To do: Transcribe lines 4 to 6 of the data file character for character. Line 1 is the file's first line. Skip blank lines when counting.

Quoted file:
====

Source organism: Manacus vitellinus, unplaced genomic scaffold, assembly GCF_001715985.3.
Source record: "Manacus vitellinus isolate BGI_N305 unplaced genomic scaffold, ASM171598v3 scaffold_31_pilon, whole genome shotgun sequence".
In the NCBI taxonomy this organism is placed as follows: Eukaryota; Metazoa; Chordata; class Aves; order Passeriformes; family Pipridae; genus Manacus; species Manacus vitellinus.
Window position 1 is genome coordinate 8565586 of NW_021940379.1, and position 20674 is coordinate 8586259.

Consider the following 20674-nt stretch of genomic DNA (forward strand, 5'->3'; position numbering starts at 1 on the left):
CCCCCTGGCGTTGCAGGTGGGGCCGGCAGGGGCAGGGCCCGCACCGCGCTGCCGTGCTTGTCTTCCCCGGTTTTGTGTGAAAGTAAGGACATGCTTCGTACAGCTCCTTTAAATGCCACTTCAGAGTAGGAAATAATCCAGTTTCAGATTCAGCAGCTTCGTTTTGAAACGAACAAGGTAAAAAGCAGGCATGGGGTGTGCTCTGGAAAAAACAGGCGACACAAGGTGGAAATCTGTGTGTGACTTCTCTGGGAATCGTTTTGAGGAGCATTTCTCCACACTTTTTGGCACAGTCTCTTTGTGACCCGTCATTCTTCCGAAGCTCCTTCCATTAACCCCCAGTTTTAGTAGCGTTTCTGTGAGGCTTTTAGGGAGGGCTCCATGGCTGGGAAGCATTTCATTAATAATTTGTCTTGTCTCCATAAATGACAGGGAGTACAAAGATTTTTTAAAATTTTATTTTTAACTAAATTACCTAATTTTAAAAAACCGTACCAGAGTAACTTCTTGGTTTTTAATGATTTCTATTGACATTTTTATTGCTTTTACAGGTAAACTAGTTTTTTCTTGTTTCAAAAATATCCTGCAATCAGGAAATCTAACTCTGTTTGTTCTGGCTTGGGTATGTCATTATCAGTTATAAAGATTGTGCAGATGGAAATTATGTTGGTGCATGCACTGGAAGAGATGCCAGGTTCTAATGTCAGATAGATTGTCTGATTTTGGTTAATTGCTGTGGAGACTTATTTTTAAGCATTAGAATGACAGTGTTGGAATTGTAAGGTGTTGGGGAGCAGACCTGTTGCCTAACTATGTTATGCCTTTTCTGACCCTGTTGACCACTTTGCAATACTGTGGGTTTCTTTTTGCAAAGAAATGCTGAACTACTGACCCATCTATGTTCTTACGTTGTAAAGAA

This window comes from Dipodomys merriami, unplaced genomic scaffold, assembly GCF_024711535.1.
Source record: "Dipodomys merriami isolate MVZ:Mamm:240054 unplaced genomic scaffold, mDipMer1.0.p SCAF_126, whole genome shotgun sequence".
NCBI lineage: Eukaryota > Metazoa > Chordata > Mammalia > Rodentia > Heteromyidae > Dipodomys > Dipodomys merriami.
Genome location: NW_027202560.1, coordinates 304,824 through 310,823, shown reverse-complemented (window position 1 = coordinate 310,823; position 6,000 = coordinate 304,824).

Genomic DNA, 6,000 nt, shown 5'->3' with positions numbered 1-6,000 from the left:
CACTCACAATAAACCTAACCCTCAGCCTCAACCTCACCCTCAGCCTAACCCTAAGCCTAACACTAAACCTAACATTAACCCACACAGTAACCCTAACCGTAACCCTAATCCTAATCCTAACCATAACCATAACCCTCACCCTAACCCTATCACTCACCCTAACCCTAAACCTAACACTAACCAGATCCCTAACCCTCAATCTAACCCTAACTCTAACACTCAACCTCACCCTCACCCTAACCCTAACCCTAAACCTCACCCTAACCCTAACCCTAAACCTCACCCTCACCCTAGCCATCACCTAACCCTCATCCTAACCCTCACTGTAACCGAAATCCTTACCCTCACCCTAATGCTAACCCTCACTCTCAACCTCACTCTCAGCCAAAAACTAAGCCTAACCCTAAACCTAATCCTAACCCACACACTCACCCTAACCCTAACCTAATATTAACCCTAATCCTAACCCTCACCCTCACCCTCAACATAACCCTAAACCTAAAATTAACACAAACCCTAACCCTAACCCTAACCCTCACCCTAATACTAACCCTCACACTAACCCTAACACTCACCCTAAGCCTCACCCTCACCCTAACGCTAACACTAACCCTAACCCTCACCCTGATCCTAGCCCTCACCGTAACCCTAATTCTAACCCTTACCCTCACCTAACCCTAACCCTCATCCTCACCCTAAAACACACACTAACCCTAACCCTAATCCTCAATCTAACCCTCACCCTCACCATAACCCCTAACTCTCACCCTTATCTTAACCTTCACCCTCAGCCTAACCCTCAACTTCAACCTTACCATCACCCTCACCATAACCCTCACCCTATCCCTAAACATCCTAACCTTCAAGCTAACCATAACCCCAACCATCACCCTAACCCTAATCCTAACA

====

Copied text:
Window position 1 is genome coordinate 8565586 of NW_021940379.1, and position 20674 is coordinate 8586259.

Consider the following 20674-nt stretch of genomic DNA (forward strand, 5'->3'; position numbering starts at 1 on the left):
CCCCCTGGCGTTGCAGGTGGGGCCGGCAGGGGCAGGGCCCGCACCGCGCTGCCGTGCTTGTCTTCCCCGGTTTTGTGTGAAAGTAAGGACATGCTTCGTACAGCTCCTTTAAATGCCACTTCAGAGTAGGAAATAATCCAGTTTCAGATTCAGCAGCTTCGTTTTGAAACGAACAAGGTAAAAAGCAGGCATGGGGTGTGCTCTGGAAAAAACAGGCGACACAAGGTGGAAATCTGTGTGTGACTTCTCTGGGAATCGTTTTGAGGAGCATTTCTCCACACTTTTTGGCACAGTCTCTTTGTGACCCGTCATTCTTCCGAAGCTCCTTCCATTAACCCCCAGTTTTAGTAGCGTTTCTGTGAGGCTTTTAGGGAGGGCTCCATGGCTGGGAAGCATTTCATTAATAATTTGTCTTGTCTCCATAAATGACAGGGAGTACAAAGATTTTTTAAAATTTTATTTTTAACTAAATTACCTAATTTTAAAAAACCGTACCAGAGTAACTTCTTGGTTTTTAATGATTTCTATTGACATTTTTATTGCTTTTACAGGTAAACTAGTTTTTTCTTGTTTCAAAAATATCCTGCAATCAGGAAATCTAACTCTGTTTGTTCTGGCTTGGGTATGTCATTATCAGTTATAAAGATTGTGCAGATGGAAATTATGTTGGTGCATGCACTGGAAGAGATGCCAGGTTCTAATGTCAGATAGATTGTCTGATTTTGGTTAATTGCTGTGGAGACTTATTTTTAAGCATTAGAATGACAGTGTTGGAATTGTAAGGTGTTGGGGAGCAGACCTGTTGCCTAACTATGTTATGCCTTTTCTGACCCTGTTGACCACTTTGCAATACTGTGGGTTTCTTTTTGCAAAGAAATGCTGAACTACTGACCCATCTATGTTCTTACGTTGTAAAGAA